Caleb Clark  35:10  

Yeah. It was a tough decision because it wasn't a piece of advice that I got out of a book; it was a piece of very resounding advice from a number of people that I hold in very high esteem in terms of what they've been able to do. But ultimately, my decision was just to surface the conversation, surface the feelings between Tonny and Catherine. And inevitably, that's what ended up coming out, which was Catherine's recommendation to do the A-B-C-D. So in my mind it’s like we are reacting by putting something in place that will tell us what to do based on a business case or set of economic information versus Justin Trudeau going on the media and saying, "The sky is falling." Sorry, he's our Prime Minister. 

 

Steve Baker  35:10  

Yeah. That's good. Good catch.

 

Caleb Clark  35:37  

Ex-drama teacher and snowboard instructor, but... [Laughter.] But that was the reaction, right? It was like, Okay, this is real for me. And then Catherine stepped up with that recommendation. And I went back to the team, I went back to my group and said, "Hey, this is what we're doing." And then got the opportunity to sort of educate them a little bit. Like I'm a big advocate of GGOB, right? And so I'm in an EO forum talking about the Great Game and the how we’ve used it in our business.

 

Steve Baker  36:33  

You said something really interesting when we talked to you earlier, Caleb, that in your EO group, some of the peers didn't know that going open-book was even an option.

 

Caleb Clark  36:45  

Yeah, I mean, I think they recognized it as an option once we talked about it. But it's not a classically trained principle, of course, as we know, right? And I love EO and I just think there's an opportunity to take bits and pieces of both. But the Great Game is different because you can stop one person, but you can't stop 100, right? 

 

Steve Baker  37:07  

I love it, man. You just keep preaching the gospel, baby. So we're gonna get practical here; we've got a couple of questions from the community. I was going to ask you, what was the biggest stumbling block you encountered? But let me paraphrase that in some questions. So Sandeep has a couple of questions for you. How many days did it take for you to reach your first huddle? And I'm gonna guess that that meant from inception. Any idea?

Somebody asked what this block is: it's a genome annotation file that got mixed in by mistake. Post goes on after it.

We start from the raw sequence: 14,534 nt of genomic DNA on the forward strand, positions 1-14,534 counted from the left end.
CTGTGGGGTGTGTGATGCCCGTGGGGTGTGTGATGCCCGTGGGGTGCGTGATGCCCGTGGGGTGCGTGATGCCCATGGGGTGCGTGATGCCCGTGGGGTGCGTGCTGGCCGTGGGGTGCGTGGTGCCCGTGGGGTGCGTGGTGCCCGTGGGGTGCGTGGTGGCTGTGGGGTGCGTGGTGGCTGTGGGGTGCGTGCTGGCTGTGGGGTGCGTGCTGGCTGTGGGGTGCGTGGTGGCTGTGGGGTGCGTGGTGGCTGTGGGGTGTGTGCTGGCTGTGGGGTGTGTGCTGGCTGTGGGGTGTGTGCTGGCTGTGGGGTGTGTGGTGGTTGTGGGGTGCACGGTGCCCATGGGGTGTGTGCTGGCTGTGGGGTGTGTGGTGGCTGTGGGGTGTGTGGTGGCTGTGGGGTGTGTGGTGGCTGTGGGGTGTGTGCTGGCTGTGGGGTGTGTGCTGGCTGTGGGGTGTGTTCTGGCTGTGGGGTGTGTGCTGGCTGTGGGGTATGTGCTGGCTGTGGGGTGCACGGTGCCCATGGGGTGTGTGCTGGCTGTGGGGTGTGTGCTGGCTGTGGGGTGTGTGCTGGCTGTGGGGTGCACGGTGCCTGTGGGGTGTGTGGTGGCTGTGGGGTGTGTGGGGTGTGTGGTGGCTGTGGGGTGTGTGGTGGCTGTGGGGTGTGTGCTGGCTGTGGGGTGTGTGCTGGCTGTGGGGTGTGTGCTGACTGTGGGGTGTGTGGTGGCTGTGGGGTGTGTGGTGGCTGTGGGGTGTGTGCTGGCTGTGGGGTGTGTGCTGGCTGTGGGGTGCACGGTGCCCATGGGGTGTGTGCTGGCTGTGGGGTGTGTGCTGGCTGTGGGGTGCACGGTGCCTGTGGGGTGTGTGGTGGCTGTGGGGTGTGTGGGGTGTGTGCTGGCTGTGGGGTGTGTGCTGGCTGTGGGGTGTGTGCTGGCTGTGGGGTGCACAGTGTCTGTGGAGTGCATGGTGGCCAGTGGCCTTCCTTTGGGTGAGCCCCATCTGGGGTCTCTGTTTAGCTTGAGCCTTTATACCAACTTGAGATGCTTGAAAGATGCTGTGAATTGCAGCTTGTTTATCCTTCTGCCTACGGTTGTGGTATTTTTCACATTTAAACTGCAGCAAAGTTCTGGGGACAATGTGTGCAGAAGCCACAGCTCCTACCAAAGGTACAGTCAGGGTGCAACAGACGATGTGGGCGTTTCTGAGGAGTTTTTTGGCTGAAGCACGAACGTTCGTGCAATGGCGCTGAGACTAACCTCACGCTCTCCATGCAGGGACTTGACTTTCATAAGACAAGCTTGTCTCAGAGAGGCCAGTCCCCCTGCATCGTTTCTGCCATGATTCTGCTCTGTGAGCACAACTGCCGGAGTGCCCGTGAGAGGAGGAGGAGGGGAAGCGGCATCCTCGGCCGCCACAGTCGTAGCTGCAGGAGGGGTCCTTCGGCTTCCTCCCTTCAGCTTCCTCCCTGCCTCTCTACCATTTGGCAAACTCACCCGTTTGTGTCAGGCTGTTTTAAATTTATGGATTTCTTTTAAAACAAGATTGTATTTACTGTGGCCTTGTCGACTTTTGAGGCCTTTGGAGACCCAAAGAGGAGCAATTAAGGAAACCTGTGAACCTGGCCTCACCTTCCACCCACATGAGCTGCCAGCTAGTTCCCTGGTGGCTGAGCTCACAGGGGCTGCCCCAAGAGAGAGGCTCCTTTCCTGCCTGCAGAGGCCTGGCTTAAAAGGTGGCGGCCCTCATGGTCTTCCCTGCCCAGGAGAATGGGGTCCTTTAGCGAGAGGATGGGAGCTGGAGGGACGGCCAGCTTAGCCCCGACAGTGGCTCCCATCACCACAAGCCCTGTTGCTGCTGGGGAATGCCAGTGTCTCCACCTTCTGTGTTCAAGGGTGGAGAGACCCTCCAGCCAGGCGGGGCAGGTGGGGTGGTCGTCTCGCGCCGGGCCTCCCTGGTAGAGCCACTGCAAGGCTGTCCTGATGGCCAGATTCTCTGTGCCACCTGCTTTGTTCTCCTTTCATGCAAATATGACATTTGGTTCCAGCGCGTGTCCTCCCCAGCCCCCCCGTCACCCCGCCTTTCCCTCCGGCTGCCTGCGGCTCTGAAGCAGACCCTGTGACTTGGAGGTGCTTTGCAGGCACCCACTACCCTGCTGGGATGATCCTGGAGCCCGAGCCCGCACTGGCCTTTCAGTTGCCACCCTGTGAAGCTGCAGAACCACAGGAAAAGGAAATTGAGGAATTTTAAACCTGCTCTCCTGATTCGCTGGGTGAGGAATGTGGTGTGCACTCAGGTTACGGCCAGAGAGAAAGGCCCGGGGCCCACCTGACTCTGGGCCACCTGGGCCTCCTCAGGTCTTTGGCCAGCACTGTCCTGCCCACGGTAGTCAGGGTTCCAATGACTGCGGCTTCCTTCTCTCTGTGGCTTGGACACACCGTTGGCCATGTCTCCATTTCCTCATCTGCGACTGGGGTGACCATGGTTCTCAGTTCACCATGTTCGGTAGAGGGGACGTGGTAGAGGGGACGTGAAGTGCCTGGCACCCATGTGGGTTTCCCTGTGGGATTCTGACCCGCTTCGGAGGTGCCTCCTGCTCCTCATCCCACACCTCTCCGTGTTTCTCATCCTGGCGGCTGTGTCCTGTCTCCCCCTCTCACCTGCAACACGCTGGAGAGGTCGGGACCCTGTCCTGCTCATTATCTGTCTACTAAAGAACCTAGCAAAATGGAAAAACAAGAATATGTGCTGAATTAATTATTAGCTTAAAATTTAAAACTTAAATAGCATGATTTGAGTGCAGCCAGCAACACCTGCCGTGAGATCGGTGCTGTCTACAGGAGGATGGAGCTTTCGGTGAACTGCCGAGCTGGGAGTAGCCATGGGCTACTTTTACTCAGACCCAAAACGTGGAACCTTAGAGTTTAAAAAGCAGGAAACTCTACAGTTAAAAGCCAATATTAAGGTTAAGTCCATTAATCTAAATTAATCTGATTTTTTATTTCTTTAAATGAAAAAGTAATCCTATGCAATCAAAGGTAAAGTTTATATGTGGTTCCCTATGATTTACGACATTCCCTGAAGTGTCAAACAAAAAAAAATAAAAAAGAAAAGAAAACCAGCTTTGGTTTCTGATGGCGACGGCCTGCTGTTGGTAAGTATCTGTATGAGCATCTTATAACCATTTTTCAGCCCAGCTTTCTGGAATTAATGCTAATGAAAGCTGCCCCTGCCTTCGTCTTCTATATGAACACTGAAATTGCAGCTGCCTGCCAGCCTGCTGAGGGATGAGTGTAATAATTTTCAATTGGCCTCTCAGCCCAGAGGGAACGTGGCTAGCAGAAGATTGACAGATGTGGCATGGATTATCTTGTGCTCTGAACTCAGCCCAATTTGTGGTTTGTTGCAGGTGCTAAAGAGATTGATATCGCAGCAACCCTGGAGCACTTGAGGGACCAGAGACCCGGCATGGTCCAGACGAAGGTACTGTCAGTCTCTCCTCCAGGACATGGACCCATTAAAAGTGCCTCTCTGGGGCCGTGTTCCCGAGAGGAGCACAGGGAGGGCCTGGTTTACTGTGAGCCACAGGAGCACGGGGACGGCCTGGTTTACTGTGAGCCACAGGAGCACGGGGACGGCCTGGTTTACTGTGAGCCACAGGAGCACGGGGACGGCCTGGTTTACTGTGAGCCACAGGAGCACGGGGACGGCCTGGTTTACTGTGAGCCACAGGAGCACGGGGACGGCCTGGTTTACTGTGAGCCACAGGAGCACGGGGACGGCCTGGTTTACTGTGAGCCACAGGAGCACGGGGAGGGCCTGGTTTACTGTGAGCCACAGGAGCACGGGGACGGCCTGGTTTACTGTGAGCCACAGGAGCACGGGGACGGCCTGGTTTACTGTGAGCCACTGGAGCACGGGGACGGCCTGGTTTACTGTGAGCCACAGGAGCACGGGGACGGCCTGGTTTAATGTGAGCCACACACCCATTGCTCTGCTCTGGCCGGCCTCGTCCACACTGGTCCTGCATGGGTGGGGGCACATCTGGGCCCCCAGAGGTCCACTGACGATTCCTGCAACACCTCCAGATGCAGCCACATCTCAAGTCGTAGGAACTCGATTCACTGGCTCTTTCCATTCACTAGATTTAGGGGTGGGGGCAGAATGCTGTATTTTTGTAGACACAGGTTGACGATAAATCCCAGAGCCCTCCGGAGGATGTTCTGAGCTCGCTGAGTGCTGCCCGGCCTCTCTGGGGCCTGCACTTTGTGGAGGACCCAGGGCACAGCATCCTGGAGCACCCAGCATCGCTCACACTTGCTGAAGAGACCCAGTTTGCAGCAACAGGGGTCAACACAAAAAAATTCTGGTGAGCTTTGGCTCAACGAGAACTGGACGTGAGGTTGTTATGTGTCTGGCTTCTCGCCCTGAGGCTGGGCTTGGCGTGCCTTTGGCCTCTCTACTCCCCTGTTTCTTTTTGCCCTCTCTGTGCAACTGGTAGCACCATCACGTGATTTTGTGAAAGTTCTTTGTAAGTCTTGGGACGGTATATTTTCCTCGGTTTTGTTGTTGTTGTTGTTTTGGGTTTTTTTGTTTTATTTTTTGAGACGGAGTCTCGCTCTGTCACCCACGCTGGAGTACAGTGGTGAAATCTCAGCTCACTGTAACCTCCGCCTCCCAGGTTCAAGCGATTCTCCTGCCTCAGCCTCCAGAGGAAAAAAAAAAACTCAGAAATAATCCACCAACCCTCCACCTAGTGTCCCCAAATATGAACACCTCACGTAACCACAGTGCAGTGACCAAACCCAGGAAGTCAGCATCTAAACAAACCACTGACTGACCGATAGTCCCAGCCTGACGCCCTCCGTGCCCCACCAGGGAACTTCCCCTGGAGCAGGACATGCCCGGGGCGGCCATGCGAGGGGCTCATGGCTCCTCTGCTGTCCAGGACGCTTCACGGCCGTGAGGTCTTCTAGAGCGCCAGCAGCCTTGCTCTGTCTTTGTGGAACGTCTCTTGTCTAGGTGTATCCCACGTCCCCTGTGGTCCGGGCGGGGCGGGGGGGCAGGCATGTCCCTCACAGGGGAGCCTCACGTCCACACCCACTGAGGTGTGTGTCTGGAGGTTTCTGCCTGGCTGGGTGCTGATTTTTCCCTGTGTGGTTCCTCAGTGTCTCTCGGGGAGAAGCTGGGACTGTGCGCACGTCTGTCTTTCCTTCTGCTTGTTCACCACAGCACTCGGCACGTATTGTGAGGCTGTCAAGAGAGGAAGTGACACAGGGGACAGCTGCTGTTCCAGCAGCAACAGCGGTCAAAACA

Tonny Lam  37:36  

So before the Great Game, I mentioned how we were mostly an agile organization, right? So we practice scrum rituals, and we have our own kind of an all-hands meeting kind of rhythm as well, before we started implementing Great Game. So before we actually brought Catherine into the family, we had already attempted a huddle. While I was working in Accenture, I had witnessed the practice of the Great Game with another company, which is really, really well done, from my perspective, having seen many massive organization--the biggest bank in the world, the biggest mining companies in the world, and like fortune 10 companies, I've seen how they've operated and how their team members' engagement and behaviors are. And then my very, very last client before I left Accenture was one which practiced the Great Game. And I got in there, and I see that at the 10:57am every single morning when they have the big huddle, and that's what they go through, they go through the scoreboard and talk about the celebrations and whatnot. Right? They go through that system. 

So we tried to imitate what they were doing but shortly after, realized that I know there's a lot of things that we missed-- key components of it. So the answer to that question is that very shortly after they won--they won the on-site, where we came together and Catherine and Michelle, were here--I think by the next week is when we started the first huddle already. But then the huddle gets improved and perfected week by week. The meeting minutes get stronger and stronger, people's understanding about the weekly forecast get stronger and stronger, right? People's ownership about their line item that they're going to be reporting games during the scoreboard section.

 

Caleb Clark  39:34  

It was ugly to start. I think what you're saying, too, is but clarity through action and I do ... another testament as to why you get a coach is that there was one particular meeting where Catherine pulled us aside and basically slapped our hands and said, "Okay, guys time to grow up now, and time to get on board here." So it was love--